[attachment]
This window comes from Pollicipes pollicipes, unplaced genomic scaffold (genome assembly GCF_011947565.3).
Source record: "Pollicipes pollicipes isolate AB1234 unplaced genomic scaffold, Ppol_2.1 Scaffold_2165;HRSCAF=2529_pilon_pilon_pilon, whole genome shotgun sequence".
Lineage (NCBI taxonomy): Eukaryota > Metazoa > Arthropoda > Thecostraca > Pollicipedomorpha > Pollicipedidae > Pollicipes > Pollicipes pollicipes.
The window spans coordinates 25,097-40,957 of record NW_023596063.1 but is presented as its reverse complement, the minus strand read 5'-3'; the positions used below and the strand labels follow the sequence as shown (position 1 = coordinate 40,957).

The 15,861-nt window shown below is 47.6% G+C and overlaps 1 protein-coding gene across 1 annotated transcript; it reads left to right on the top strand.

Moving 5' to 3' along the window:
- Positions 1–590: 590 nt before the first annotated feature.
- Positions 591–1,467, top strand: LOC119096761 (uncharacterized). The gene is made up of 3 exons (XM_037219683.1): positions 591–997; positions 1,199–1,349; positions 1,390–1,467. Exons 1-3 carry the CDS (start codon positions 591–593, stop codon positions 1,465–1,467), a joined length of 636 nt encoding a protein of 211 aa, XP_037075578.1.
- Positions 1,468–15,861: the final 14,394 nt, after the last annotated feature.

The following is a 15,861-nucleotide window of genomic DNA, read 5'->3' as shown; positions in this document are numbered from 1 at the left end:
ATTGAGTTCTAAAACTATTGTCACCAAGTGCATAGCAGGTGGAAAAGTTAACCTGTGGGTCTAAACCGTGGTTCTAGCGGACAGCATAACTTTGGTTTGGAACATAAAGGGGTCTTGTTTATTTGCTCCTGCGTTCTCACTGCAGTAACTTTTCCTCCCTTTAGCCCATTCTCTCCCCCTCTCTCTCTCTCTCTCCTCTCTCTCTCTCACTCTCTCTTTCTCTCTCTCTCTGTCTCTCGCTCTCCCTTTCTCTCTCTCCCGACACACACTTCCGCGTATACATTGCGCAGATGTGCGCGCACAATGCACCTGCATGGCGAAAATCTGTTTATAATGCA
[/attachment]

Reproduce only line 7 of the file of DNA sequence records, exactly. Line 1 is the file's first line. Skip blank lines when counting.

- Positions 1–590: 590 nt before the first annotated feature.